• Dry Mouth – Because of the way drugs affect the brain, a person may develop a constant craving for water. As a result, the body produces less saliva, causing the mouth to become dry and sore.

• Red, Bloodshot Eyes – When someone abuses drugs, their pupils dilate and constrict, making it difficult to see clearly. Sometimes the eyes turn red because of the extra blood flow caused by drug abuse.

Physical Signs of Drug Addiction

Drug addiction is one of the most destructive addictions in the world today. There are many different types of drugs that can cause problems ranging from mild to severe. Some of the most common drugs include alcohol, marijuana, cocaine, heroin, methamphetamine, oxycodone, and others.

While some people think that drug use is harmless, there are actually many serious side effects associated with abusing certain substances. In fact, according to the National Institute on Drug Abuse, drug addiction can lead to numerous health issues including liver disease, heart attacks, strokes, cancer, depression, anxiety disorders, memory loss, and much more.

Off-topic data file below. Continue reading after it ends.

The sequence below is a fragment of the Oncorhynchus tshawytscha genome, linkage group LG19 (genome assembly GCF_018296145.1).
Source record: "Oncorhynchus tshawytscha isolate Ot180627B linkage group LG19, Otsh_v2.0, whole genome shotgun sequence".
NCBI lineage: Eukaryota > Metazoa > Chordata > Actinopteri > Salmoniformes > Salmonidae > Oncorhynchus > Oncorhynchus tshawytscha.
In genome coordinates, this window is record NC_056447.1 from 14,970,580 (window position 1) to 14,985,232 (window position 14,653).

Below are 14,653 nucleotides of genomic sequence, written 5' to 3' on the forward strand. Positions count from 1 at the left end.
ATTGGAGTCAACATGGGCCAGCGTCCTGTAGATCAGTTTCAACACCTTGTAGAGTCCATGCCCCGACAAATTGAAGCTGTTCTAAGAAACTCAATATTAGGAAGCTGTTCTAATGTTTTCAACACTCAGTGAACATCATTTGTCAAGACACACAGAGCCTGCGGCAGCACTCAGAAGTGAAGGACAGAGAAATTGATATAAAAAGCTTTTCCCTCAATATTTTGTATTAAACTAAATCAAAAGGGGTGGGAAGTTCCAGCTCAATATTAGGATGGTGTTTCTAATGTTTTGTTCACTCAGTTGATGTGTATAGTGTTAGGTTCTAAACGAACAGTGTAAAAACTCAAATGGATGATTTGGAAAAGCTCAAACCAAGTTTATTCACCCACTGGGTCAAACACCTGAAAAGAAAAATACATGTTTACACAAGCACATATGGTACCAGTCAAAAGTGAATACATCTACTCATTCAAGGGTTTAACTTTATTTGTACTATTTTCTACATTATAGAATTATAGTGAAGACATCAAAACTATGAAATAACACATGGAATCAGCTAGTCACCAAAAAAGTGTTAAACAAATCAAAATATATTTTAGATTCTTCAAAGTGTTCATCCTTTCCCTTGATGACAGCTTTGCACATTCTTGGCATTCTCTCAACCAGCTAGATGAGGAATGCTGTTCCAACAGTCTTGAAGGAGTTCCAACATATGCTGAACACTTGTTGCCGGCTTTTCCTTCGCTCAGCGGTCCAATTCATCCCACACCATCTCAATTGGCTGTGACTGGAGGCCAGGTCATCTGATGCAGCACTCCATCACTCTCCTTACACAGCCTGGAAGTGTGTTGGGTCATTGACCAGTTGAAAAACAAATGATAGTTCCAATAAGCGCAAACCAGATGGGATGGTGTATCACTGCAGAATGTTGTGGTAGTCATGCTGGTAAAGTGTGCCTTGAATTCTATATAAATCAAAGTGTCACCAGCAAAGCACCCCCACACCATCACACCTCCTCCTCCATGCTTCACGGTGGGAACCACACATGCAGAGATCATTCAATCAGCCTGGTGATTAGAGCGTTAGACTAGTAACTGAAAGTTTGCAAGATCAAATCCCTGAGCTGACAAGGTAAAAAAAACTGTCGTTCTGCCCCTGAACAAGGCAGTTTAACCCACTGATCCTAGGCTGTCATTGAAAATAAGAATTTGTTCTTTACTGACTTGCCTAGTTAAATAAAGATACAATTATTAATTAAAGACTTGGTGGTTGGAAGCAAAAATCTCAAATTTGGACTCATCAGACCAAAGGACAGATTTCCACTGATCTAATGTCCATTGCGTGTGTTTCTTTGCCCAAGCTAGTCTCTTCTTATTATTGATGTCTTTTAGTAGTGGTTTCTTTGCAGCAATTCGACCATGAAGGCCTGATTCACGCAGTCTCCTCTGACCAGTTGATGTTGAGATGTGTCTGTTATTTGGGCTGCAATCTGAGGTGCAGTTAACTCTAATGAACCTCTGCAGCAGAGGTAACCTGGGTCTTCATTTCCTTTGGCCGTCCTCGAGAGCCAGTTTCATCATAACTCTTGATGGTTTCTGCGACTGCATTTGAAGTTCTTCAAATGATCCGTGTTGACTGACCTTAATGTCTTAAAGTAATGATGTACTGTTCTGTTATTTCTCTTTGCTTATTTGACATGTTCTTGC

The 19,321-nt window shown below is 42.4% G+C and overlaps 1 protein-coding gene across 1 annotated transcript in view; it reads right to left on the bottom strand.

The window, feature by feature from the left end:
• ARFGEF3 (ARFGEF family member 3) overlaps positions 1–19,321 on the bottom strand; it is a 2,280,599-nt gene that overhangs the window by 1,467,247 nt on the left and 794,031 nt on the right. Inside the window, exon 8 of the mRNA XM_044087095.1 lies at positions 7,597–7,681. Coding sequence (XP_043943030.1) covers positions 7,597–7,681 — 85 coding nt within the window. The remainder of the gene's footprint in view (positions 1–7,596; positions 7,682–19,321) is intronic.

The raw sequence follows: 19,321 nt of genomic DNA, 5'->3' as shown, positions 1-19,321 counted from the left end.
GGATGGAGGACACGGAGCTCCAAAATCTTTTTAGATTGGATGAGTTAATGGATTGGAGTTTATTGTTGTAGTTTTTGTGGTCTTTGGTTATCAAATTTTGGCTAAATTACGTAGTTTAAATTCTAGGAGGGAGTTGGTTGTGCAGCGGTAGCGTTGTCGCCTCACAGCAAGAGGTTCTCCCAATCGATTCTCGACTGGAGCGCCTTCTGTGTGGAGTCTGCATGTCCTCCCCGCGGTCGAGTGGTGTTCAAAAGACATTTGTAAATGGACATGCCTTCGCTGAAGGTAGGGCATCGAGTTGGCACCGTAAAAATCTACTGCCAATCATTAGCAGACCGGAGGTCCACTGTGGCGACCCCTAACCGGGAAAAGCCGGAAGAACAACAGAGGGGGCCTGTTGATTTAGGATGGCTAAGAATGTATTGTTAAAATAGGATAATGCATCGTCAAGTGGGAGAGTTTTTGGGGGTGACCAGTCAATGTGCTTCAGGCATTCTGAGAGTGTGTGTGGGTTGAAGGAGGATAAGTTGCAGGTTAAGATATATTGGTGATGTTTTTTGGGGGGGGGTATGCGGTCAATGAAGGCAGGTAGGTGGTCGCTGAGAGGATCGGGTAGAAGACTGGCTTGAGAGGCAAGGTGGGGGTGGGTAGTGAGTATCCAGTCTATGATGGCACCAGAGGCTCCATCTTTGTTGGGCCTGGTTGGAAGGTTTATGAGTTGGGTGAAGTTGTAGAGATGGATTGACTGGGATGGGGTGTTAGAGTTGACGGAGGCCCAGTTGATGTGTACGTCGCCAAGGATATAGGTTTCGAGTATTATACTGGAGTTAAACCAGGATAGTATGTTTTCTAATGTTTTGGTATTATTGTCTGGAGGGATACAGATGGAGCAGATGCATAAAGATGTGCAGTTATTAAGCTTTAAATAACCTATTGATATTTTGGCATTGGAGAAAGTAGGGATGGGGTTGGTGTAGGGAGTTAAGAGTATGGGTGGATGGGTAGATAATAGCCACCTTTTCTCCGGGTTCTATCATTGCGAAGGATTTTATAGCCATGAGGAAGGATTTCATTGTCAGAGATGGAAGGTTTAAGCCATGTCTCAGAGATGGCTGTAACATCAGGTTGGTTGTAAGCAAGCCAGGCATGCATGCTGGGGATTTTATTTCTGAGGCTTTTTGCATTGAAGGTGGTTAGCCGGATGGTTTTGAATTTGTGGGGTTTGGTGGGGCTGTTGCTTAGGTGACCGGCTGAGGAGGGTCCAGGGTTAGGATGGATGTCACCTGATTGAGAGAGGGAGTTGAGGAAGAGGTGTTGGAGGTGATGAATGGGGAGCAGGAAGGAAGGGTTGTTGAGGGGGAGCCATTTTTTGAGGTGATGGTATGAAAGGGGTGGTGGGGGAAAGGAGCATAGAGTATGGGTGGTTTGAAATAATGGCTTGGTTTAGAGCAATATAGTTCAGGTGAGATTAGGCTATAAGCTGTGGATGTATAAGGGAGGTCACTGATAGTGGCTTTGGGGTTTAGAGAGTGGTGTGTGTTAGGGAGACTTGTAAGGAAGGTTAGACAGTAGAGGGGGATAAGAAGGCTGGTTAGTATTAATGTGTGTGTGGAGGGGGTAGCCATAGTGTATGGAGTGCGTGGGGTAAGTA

The following are some of the most common physical signs of drug abuse.

1. Frequent Runny Nose

Frequent runny nose is often caused by nasal congestion due to smoking cigarettes or inhaling secondhand smoke. This symptom can also occur if someone uses snuff, sniffing glue, or even overusing decongestants.

2. Tremors

Tremors are involuntary movements that usually happen while under the influence of stimulant drugs such as amphetamines, caffeine, ecstasy, methamphetamines, and cocaine. They can range from small twitches to full body shakes.